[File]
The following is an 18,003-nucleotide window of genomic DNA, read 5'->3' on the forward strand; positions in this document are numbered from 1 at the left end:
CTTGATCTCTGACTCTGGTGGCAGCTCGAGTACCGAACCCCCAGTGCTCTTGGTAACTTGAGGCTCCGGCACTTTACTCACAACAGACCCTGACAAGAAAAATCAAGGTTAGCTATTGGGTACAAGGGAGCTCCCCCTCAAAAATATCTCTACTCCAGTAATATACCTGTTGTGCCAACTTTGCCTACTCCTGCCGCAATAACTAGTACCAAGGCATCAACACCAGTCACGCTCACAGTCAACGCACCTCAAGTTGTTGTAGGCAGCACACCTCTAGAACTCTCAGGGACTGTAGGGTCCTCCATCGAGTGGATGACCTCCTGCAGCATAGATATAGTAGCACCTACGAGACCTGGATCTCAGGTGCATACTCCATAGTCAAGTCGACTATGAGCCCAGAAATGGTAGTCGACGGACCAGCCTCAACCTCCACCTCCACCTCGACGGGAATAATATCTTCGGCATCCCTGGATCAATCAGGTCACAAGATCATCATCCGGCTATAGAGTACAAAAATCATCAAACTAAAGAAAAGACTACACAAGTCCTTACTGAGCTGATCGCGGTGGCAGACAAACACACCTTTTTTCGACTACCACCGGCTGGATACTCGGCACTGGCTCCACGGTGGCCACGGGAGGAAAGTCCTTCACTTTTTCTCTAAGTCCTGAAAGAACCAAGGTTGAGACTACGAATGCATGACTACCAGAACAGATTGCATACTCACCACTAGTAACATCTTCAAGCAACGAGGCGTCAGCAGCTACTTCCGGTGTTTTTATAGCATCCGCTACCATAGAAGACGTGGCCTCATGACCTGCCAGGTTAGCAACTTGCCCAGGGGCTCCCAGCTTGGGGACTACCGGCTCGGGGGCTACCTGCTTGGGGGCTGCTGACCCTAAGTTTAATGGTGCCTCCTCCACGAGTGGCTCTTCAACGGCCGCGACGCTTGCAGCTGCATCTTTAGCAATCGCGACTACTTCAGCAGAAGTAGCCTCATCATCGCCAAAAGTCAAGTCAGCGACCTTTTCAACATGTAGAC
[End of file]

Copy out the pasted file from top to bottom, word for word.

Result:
The following is an 18,003-nucleotide window of genomic DNA, read 5'->3' on the forward strand; positions in this document are numbered from 1 at the left end:
CTTGATCTCTGACTCTGGTGGCAGCTCGAGTACCGAACCCCCAGTGCTCTTGGTAACTTGAGGCTCCGGCACTTTACTCACAACAGACCCTGACAAGAAAAATCAAGGTTAGCTATTGGGTACAAGGGAGCTCCCCCTCAAAAATATCTCTACTCCAGTAATATACCTGTTGTGCCAACTTTGCCTACTCCTGCCGCAATAACTAGTACCAAGGCATCAACACCAGTCACGCTCACAGTCAACGCACCTCAAGTTGTTGTAGGCAGCACACCTCTAGAACTCTCAGGGACTGTAGGGTCCTCCATCGAGTGGATGACCTCCTGCAGCATAGATATAGTAGCACCTACGAGACCTGGATCTCAGGTGCATACTCCATAGTCAAGTCGACTATGAGCCCAGAAATGGTAGTCGACGGACCAGCCTCAACCTCCACCTCCACCTCGACGGGAATAATATCTTCGGCATCCCTGGATCAATCAGGTCACAAGATCATCATCCGGCTATAGAGTACAAAAATCATCAAACTAAAGAAAAGACTACACAAGTCCTTACTGAGCTGATCGCGGTGGCAGACAAACACACCTTTTTTCGACTACCACCGGCTGGATACTCGGCACTGGCTCCACGGTGGCCACGGGAGGAAAGTCCTTCACTTTTTCTCTAAGTCCTGAAAGAACCAAGGTTGAGACTACGAATGCATGACTACCAGAACAGATTGCATACTCACCACTAGTAACATCTTCAAGCAACGAGGCGTCAGCAGCTACTTCCGGTGTTTTTATAGCATCCGCTACCATAGAAGACGTGGCCTCATGACCTGCCAGGTTAGCAACTTGCCCAGGGGCTCCCAGCTTGGGGACTACCGGCTCGGGGGCTACCTGCTTGGGGGCTGCTGACCCTAAGTTTAATGGTGCCTCCTCCACGAGTGGCTCTTCAACGGCCGCGACGCTTGCAGCTGCATCTTTAGCAATCGCGACTACTTCAGCAGAAGTAGCCTCATCATCGCCAAAAGTCAAGTCAGCGACCTTTTCAACATGTAGAC